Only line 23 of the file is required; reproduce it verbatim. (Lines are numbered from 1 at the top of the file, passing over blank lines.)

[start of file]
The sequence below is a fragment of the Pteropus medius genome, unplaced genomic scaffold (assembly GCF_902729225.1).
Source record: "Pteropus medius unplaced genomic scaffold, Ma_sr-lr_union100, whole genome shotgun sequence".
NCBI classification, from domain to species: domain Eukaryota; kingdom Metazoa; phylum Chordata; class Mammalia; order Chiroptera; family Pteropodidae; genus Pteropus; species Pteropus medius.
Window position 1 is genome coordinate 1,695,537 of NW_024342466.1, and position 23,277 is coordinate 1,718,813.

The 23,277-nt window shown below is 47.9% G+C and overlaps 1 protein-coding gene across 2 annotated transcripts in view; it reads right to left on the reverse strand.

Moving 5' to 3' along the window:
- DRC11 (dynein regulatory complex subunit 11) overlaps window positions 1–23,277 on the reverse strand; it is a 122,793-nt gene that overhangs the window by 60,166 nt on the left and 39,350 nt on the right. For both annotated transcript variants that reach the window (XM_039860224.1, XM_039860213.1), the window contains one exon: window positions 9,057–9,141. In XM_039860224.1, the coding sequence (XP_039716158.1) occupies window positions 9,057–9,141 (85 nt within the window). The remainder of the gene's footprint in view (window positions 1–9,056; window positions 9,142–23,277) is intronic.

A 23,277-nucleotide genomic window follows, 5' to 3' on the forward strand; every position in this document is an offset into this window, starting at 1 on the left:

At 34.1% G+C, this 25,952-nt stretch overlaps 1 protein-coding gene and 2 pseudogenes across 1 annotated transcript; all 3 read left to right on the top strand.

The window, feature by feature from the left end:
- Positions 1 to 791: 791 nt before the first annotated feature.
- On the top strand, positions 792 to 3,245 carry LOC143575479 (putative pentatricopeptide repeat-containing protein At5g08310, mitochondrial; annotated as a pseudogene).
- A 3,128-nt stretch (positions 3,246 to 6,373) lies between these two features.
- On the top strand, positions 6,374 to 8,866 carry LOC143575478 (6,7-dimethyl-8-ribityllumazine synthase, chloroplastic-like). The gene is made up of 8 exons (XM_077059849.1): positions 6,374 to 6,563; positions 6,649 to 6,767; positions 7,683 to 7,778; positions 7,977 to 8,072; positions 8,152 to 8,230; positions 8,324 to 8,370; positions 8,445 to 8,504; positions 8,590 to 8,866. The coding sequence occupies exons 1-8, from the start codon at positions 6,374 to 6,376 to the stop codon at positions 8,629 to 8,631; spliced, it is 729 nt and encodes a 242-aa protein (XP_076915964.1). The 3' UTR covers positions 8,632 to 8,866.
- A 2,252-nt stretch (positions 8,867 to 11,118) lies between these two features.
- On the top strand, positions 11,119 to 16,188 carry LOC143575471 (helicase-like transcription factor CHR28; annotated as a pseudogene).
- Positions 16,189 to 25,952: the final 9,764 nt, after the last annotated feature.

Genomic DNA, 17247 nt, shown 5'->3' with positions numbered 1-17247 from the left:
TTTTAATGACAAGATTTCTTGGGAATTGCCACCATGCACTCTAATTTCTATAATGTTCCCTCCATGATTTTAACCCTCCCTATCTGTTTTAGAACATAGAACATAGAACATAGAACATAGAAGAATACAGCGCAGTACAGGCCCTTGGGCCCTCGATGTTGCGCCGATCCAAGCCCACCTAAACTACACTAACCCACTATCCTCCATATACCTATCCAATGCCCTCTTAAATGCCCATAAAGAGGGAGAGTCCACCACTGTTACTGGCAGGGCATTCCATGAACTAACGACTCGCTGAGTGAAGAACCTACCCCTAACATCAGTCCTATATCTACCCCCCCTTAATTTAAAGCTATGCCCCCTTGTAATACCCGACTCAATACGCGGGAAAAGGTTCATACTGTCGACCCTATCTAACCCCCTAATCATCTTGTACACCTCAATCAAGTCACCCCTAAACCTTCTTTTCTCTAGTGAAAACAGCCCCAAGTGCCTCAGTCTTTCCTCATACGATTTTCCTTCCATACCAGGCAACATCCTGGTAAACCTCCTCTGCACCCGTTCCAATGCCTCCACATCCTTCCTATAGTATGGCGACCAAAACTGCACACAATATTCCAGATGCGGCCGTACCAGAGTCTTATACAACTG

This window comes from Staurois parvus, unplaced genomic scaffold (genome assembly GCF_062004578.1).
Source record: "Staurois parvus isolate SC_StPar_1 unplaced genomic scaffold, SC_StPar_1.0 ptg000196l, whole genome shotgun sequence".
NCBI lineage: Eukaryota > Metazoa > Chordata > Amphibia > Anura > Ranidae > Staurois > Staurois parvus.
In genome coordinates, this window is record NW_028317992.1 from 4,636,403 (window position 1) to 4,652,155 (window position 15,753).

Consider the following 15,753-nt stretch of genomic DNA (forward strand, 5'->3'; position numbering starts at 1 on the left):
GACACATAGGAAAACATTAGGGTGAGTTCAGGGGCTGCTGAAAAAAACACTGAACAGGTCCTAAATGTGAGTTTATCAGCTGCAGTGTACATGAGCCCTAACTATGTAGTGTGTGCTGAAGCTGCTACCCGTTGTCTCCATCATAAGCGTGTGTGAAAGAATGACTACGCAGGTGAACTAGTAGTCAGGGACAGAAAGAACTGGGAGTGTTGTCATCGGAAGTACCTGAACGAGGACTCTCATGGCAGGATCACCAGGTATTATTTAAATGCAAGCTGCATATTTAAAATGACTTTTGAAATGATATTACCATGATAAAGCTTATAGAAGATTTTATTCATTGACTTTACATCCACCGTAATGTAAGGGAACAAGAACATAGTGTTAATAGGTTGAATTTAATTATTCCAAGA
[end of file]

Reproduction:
In genome coordinates, this window is record NW_028317992.1 from 4,636,403 (window position 1) to 4,652,155 (window position 15,753).